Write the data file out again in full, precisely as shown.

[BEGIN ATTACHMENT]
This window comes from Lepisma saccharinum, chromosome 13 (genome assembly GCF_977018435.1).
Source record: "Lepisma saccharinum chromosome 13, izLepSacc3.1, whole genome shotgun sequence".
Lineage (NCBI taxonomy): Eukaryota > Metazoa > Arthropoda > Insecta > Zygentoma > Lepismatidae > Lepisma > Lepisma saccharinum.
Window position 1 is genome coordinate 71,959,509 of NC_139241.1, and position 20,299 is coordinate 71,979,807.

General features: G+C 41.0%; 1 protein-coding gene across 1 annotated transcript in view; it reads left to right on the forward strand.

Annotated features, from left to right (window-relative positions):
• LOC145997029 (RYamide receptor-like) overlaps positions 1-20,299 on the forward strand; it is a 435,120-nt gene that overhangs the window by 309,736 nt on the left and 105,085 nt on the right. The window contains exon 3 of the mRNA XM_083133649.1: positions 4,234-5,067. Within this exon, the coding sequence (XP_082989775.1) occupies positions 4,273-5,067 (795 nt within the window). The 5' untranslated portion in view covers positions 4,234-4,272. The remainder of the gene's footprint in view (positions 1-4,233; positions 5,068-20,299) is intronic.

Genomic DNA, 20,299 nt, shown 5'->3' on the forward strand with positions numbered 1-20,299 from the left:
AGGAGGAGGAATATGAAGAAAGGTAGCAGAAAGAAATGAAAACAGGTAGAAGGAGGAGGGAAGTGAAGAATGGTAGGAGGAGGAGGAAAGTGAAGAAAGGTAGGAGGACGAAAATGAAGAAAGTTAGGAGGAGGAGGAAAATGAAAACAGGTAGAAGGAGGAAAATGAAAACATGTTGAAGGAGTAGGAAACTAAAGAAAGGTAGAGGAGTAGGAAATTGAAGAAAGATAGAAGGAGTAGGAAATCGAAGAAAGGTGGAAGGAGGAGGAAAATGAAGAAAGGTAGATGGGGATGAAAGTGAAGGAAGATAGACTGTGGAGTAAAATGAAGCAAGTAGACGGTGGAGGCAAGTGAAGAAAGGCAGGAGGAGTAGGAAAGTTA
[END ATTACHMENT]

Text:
This window comes from Lepisma saccharinum, chromosome 13 (genome assembly GCF_977018435.1).
Source record: "Lepisma saccharinum chromosome 13, izLepSacc3.1, whole genome shotgun sequence".
Lineage (NCBI taxonomy): Eukaryota > Metazoa > Arthropoda > Insecta > Zygentoma > Lepismatidae > Lepisma > Lepisma saccharinum.
Window position 1 is genome coordinate 71,959,509 of NC_139241.1, and position 20,299 is coordinate 71,979,807.

General features: G+C 41.0%; 1 protein-coding gene across 1 annotated transcript in view; it reads left to right on the forward strand.

Annotated features, from left to right (window-relative positions):
• LOC145997029 (RYamide receptor-like) overlaps positions 1-20,299 on the forward strand; it is a 435,120-nt gene that overhangs the window by 309,736 nt on the left and 105,085 nt on the right. The window contains exon 3 of the mRNA XM_083133649.1: positions 4,234-5,067. Within this exon, the coding sequence (XP_082989775.1) occupies positions 4,273-5,067 (795 nt within the window). The 5' untranslated portion in view covers positions 4,234-4,272. The remainder of the gene's footprint in view (positions 1-4,233; positions 5,068-20,299) is intronic.

Genomic DNA, 20,299 nt, shown 5'->3' on the forward strand with positions numbered 1-20,299 from the left:
AGGAGGAGGAATATGAAGAAAGGTAGCAGAAAGAAATGAAAACAGGTAGAAGGAGGAGGGAAGTGAAGAATGGTAGGAGGAGGAGGAAAGTGAAGAAAGGTAGGAGGACGAAAATGAAGAAAGTTAGGAGGAGGAGGAAAATGAAAACAGGTAGAAGGAGGAAAATGAAAACATGTTGAAGGAGTAGGAAACTAAAGAAAGGTAGAGGAGTAGGAAATTGAAGAAAGATAGAAGGAGTAGGAAATCGAAGAAAGGTGGAAGGAGGAGGAAAATGAAGAAAGGTAGATGGGGATGAAAGTGAAGGAAGATAGACTGTGGAGTAAAATGAAGCAAGTAGACGGTGGAGGCAAGTGAAGAAAGGCAGGAGGAGTAGGAAAGTTA